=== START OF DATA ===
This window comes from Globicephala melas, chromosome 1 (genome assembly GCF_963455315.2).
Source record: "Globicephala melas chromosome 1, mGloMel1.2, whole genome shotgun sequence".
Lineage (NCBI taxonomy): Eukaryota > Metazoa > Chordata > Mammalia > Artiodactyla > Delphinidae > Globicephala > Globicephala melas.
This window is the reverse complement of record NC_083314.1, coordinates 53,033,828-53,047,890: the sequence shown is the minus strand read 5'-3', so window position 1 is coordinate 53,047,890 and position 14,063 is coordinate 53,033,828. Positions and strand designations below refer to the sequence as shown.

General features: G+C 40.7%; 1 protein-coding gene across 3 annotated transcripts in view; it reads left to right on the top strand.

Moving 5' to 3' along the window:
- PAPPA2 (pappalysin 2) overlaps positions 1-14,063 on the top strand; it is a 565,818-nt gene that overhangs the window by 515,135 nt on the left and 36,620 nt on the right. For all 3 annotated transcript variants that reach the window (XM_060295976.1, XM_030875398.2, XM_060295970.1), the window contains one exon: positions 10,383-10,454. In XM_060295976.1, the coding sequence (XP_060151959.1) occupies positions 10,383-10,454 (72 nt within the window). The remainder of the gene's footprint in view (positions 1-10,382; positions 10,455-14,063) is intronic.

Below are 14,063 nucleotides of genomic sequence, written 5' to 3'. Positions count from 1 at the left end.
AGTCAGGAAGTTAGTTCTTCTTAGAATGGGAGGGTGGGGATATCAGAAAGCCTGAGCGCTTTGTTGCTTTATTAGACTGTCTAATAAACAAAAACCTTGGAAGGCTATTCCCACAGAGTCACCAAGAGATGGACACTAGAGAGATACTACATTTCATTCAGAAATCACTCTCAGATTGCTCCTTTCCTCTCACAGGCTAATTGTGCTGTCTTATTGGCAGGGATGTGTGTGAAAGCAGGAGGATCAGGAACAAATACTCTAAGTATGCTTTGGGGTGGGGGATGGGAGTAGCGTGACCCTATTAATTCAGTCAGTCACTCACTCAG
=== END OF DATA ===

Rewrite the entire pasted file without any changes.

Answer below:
This window comes from Globicephala melas, chromosome 1 (genome assembly GCF_963455315.2).
Source record: "Globicephala melas chromosome 1, mGloMel1.2, whole genome shotgun sequence".
Lineage (NCBI taxonomy): Eukaryota > Metazoa > Chordata > Mammalia > Artiodactyla > Delphinidae > Globicephala > Globicephala melas.
This window is the reverse complement of record NC_083314.1, coordinates 53,033,828-53,047,890: the sequence shown is the minus strand read 5'-3', so window position 1 is coordinate 53,047,890 and position 14,063 is coordinate 53,033,828. Positions and strand designations below refer to the sequence as shown.

General features: G+C 40.7%; 1 protein-coding gene across 3 annotated transcripts in view; it reads left to right on the top strand.

Moving 5' to 3' along the window:
- PAPPA2 (pappalysin 2) overlaps positions 1-14,063 on the top strand; it is a 565,818-nt gene that overhangs the window by 515,135 nt on the left and 36,620 nt on the right. For all 3 annotated transcript variants that reach the window (XM_060295976.1, XM_030875398.2, XM_060295970.1), the window contains one exon: positions 10,383-10,454. In XM_060295976.1, the coding sequence (XP_060151959.1) occupies positions 10,383-10,454 (72 nt within the window). The remainder of the gene's footprint in view (positions 1-10,382; positions 10,455-14,063) is intronic.

Below are 14,063 nucleotides of genomic sequence, written 5' to 3'. Positions count from 1 at the left end.
AGTCAGGAAGTTAGTTCTTCTTAGAATGGGAGGGTGGGGATATCAGAAAGCCTGAGCGCTTTGTTGCTTTATTAGACTGTCTAATAAACAAAAACCTTGGAAGGCTATTCCCACAGAGTCACCAAGAGATGGACACTAGAGAGATACTACATTTCATTCAGAAATCACTCTCAGATTGCTCCTTTCCTCTCACAGGCTAATTGTGCTGTCTTATTGGCAGGGATGTGTGTGAAAGCAGGAGGATCAGGAACAAATACTCTAAGTATGCTTTGGGGTGGGGGATGGGAGTAGCGTGACCCTATTAATTCAGTCAGTCACTCACTCAG